Pet Shop Boys

Pet Shop Boys

We went to see Pet Shop Boys play live at the Hammersmith Apollo on the 6th. It was a great gig, possibly the best of theirs that I’ve seen. This is perhaps the fourth or fifth time I’ve seen them over the years and the first time I’ve not left at least a little disappointed.

But despite the ups and downs of their live shows, they have maintained their prime position in my music collection since at least Actually came out in 1987. That makes me feel old! Of course you can’t really rationalise something that tugs at raw emotion in the way that music often can ((Something that I’ve noticed is that pretty much all of my closest friends are passionate about music. Not necessarily the same kind of thing as me, but they’re all above your typical couple of dozen CDs.)), but that has not stopped me trying to figure out why I keep listening to them ((Such are the perils of being INTP.)).

The closest thing to a conclusion I’ve come to actually relates to something that Scott Adams, the guy that does Dilbert, wrote in one of his books (and blogged about but the link appears to be missing) about drawing successful cartoons. He says that a cartoon should utilise at least a few of these qualities:

  • Cute
  • Naughty
  • Bizarre
  • Clever
  • Recognisable
  • Cruel

I’m not sure that writing songs has exactly the same requirements, but there’s certainly an overlap. One of my favourite recent tracks is “You Only Tell Me You Love Me When You’re Drunk.” The first time you hear the title your reaction might be to think it’s funny. But the music and other lyrics are kind of sad and beautiful. And at the same time it’s almost universally recognisable. We may not have been there but we can imagine what it would be like. Each element might work individually but together they’re a killer combination.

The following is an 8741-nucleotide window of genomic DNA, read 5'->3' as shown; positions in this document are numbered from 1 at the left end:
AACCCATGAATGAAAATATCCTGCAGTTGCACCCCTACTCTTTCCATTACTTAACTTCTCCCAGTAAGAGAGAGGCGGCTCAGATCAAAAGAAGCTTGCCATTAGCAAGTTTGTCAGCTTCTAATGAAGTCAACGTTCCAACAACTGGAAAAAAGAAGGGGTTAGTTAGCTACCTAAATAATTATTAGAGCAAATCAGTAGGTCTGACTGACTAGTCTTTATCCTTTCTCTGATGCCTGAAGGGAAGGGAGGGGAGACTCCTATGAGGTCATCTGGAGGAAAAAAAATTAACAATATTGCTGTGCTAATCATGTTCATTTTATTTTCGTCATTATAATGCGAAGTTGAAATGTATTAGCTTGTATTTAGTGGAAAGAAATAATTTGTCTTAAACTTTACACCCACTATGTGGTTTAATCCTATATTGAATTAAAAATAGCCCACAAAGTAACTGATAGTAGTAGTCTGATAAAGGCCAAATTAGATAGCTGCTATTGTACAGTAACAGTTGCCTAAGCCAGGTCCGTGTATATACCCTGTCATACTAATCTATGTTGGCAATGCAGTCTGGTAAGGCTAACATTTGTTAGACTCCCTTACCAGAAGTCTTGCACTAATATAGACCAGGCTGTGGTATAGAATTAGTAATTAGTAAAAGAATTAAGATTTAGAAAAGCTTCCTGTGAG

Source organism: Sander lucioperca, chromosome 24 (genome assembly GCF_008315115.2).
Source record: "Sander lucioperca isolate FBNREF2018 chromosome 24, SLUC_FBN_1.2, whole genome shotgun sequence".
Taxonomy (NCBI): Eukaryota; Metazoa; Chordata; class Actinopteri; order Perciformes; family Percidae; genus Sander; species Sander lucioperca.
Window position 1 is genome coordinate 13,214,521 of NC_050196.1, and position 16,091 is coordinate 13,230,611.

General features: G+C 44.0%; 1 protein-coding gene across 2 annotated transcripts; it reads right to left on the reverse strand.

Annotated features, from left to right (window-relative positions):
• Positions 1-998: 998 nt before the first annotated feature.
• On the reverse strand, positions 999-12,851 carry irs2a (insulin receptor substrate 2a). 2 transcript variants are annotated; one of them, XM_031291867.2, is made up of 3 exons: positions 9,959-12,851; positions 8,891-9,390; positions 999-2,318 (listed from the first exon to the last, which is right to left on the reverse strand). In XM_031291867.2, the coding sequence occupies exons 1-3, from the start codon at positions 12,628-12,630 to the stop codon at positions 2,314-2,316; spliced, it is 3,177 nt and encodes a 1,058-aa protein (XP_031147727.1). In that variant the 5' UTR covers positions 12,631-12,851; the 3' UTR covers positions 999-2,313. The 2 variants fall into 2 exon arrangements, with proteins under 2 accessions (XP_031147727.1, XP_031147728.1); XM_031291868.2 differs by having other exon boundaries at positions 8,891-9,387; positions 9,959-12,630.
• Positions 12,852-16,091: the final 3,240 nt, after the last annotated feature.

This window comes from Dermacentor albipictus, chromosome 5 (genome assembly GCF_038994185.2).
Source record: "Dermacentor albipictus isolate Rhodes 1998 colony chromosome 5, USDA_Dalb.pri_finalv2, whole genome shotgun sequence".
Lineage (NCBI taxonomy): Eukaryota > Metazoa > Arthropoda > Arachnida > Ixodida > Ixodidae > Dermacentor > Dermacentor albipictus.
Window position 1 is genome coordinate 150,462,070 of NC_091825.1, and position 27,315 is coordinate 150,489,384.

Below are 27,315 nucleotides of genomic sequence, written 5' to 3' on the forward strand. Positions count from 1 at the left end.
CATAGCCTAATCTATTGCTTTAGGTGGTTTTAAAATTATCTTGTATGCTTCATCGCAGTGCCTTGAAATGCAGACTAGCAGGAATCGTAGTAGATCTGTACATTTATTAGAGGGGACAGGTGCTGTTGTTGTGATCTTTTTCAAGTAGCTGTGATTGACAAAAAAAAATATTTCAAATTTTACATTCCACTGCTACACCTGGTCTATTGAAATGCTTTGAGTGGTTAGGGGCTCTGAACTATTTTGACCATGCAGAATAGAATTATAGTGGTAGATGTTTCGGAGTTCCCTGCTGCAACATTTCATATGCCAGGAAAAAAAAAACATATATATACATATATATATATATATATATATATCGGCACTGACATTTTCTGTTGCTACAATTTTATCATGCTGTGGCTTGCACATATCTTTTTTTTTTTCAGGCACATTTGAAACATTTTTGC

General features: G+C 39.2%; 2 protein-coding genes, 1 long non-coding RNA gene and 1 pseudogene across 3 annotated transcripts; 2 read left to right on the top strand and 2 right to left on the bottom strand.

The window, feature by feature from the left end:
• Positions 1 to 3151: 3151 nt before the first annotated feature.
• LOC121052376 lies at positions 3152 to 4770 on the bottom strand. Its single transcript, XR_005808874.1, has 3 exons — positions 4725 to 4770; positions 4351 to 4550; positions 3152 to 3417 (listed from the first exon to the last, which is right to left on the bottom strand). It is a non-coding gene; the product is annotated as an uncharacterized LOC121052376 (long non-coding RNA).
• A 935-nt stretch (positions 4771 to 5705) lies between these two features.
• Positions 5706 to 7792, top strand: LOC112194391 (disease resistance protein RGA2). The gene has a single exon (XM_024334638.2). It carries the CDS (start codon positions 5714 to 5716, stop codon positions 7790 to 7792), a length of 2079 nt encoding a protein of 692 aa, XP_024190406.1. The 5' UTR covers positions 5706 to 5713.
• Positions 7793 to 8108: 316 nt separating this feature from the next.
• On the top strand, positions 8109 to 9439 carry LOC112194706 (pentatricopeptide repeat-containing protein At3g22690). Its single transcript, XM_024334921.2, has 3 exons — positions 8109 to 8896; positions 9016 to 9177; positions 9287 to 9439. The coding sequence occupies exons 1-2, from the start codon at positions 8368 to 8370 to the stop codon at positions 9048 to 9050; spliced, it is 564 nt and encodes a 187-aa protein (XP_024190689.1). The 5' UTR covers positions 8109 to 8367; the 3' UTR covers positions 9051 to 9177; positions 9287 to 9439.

But then, perhaps there is something to Adams’ original list. “I’m with stupid” is pretty cruel if you’re George Bush (funny otherwise); doing the sound-track to an early, black-and-white, silent, Russian film is quite bizarre; posing with a small dog on the sleeve of “Introspective” could be called ‘cute’; and appearing naked in front of the Queen is quite naughty. That last bit is on their album ‘Very’ and not some Jarvis Cocker-eque act of rebellion.

Anyway, back to the gig. I would never have remembered the set list unaided, but I did find a very helpful website that did the job for me. I created an iTunes iMix ((Unfortunately the list isn’t entirely complete. iTunes didn’t have all the tracks in the same format I have, even though I decided against including the original Bobby Orlando version of “West End Girls”!)) if you want to recreate the gig in your own living room: